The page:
I've been making interactive artwork for the past couple of months (and about 18 years before that). Interactive artwork sounds a little highbrow, but in fact, it's just like a turnstyle, or a book, or a shoe: it's something you are meant to engage with in a physical or experiential way, rather than simply look at.
My books are interactive art projects, in that you pick up, flip through, and experience the object to experience the work. Which is the idea.
I never set out to make this kind of work, but I like it because it's a playful way to attempt to embody an idea. It's different than installation art because an installation isn't necessarily something for you to touch (but something that can be a whole room or environment). It's not like sculptures or paintings I make either, because those are also not for touching.
I sometimes make interactive projects, like some of the work in the upcoming show Energy Transfer at the Ann Arbor Art Center, because I like things to be activated, energized, and as simple in concept as I can make them.
One project in this show invites you to place an object, in this case stickers, on a surface, as you have certain specific and familiar experiences, like seeing something pass by out the window. Another project invites you to imbue a mundane activity, like putting away a dish, with a specific intention, like sending someone love.
In a way, all objects around us are there to be picked up, interacted with, related to in a particular way, much like all the objects in the video game Mindcraft are tools, or implements, for your use. In another way, everything is a little like an icon on a screen, also there for you to engage, like a light-switch in a dream.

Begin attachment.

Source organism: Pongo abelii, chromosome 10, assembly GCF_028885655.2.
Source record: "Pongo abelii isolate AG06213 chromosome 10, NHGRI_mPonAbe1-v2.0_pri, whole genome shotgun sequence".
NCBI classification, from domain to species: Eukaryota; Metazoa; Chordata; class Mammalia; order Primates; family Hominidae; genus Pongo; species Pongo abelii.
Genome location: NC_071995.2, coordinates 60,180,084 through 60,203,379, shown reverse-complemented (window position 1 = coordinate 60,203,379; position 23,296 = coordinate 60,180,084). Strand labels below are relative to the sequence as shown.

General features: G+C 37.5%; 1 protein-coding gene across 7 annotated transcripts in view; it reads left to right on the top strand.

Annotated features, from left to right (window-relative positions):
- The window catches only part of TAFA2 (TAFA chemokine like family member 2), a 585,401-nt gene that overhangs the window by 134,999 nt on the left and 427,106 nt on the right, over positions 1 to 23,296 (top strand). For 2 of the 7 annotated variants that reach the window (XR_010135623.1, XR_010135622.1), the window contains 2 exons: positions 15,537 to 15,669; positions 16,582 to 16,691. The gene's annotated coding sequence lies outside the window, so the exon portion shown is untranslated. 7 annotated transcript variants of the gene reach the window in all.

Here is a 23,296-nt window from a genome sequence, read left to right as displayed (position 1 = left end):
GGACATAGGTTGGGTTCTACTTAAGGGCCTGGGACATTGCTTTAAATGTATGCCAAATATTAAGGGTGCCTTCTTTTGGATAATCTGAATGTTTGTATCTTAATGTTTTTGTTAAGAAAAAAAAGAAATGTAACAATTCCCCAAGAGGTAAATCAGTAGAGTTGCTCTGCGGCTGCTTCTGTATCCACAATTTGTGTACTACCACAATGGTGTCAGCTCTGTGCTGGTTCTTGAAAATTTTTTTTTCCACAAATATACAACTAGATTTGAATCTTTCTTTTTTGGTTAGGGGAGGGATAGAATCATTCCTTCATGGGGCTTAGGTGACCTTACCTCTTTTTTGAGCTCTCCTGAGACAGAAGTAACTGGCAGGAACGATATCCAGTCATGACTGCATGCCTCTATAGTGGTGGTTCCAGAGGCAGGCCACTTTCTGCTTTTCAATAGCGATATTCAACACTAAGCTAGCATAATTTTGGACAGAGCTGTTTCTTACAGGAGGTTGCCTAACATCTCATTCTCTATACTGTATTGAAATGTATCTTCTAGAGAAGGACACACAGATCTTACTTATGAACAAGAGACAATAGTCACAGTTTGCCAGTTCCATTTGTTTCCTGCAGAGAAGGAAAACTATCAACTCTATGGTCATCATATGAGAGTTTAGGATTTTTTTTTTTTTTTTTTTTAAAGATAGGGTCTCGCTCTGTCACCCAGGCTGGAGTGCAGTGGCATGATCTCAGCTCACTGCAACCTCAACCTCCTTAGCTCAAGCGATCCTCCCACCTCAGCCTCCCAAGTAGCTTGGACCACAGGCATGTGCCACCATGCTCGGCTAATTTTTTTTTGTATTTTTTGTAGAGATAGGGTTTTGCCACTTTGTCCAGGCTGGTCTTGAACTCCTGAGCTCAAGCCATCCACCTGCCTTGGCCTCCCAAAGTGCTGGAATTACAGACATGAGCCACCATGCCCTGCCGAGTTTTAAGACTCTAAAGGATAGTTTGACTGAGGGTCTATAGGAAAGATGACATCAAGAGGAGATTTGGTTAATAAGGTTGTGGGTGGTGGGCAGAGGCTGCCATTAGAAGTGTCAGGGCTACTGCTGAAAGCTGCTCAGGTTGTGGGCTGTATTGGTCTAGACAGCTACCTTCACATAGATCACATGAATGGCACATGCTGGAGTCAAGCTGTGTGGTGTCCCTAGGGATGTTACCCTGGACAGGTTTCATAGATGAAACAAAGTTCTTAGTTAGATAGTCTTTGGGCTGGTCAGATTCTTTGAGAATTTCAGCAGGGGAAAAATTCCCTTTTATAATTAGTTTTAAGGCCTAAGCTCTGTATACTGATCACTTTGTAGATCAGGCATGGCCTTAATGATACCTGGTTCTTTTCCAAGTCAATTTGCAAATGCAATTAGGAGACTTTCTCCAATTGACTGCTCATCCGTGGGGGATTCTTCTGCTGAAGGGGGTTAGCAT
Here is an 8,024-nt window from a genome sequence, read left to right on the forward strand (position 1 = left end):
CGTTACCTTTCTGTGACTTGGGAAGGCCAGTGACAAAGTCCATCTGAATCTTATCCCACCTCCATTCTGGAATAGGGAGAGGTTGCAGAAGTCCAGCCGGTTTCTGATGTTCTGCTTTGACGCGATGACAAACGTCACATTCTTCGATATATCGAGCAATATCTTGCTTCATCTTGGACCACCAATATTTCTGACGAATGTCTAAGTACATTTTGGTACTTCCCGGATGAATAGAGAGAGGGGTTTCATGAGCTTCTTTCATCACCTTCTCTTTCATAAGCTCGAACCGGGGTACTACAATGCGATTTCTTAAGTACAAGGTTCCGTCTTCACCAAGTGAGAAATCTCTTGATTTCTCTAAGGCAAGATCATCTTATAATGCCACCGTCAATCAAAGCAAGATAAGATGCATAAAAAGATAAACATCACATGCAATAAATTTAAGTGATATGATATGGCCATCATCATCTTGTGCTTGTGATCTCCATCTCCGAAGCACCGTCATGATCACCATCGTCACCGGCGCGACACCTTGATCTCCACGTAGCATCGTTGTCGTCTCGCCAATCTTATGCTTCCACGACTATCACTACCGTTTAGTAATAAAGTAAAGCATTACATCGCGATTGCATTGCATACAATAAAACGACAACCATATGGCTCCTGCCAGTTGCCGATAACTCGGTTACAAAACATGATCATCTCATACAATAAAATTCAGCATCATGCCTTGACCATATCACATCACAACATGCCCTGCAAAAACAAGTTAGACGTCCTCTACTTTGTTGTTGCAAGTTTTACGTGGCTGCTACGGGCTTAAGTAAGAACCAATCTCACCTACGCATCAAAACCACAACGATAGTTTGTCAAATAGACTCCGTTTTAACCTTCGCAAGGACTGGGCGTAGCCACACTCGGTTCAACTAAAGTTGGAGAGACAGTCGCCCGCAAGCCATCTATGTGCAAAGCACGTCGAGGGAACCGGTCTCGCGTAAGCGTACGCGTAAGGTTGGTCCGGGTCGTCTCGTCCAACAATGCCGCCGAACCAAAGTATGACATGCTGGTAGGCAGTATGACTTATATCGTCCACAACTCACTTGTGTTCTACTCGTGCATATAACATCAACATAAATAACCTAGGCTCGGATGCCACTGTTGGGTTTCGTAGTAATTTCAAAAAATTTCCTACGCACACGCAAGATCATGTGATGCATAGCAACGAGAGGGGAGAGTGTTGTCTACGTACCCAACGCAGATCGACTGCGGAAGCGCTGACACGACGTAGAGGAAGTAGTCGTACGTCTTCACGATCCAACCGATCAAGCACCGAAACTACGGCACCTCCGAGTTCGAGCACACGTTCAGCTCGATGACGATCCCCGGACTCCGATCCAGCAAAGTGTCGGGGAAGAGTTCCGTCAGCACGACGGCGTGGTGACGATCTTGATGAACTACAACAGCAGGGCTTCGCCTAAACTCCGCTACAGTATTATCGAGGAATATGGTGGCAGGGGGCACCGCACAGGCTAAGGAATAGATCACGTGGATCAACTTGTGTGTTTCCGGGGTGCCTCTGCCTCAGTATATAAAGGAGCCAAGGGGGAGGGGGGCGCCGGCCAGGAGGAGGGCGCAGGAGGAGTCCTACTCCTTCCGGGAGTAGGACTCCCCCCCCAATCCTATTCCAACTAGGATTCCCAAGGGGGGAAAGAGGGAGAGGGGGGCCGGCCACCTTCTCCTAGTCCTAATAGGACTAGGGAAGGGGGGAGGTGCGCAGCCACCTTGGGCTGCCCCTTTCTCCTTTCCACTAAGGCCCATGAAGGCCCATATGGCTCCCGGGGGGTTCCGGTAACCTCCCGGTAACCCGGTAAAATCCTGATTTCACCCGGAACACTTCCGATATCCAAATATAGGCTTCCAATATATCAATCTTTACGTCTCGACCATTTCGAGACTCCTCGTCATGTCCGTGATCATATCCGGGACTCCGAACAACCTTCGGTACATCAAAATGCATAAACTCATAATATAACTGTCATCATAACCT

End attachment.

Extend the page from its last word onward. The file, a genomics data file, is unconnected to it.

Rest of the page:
I've been playing with 'things' in this way for about eighteen years, and slowly the methods get simpler. The only way I can really know if something is working is to try it out, and then refine it over time. By trying it out, I mean sharing it. Because unlike objects, you are more than an object, dynamic and mysterious, and by sharing my work with you, my work comes alive and yields insight. So you are the magic ingredient in my work, showing me where there's life in something, (even if you are not loving the work it might be so), and where I will keep digging.
I studied art and philosophy (religious studies but same thing really) at Brown, and in a way the conceptual and interactive projects are a form of embodied philosophy. An experiential way to share, versus making you read a paper. But here you are reading so - hah!
The exhibition has four artists and all of the work is interaction or installation. There will be shimmying plants and spinning tip ties, helmets and a pile of things unearthed from the basement. It will be the first of many interesting shows at the center this year, and it is up until Feb 27. Come by and try some sacred dish shuffling, lift weights with bags of sugar, and see what it's like.
Further details on the show:
Up through Feb 27. Talk at 11 am Sunday Feb 19.
117 Main Street, Ann Arbor MI 48104 (734) 994-8004
Some related projects on my website:
Visual Traces of Groups at Work
You Are Legend
THIS IS HOME
May 27 - June 26
Gallery B in Castine, ME
A four woman exhibition opening Feb 3 2023 at the Ann Arbor Art Center.
Curated by Thea Eck.
Janice Charach Gallery
West Bloomfield MI
Jan 15-Mar 1 2023
Works of pure abstraction by 18 artists including five new puffies!
Make your own hand sewn book from the papers left by a loved one.
If you feel overwhelmed, confused or just plain excited by what's afoot in your life, and would like some excellent clarifying space and tools, try a session with Hannah! She's been a coach for 15 years. First 30 minutes is just to see what it's like...
Hannah Burr is a contemporary artist and author. Originally from Boston, she lives in Ann Arbor MI.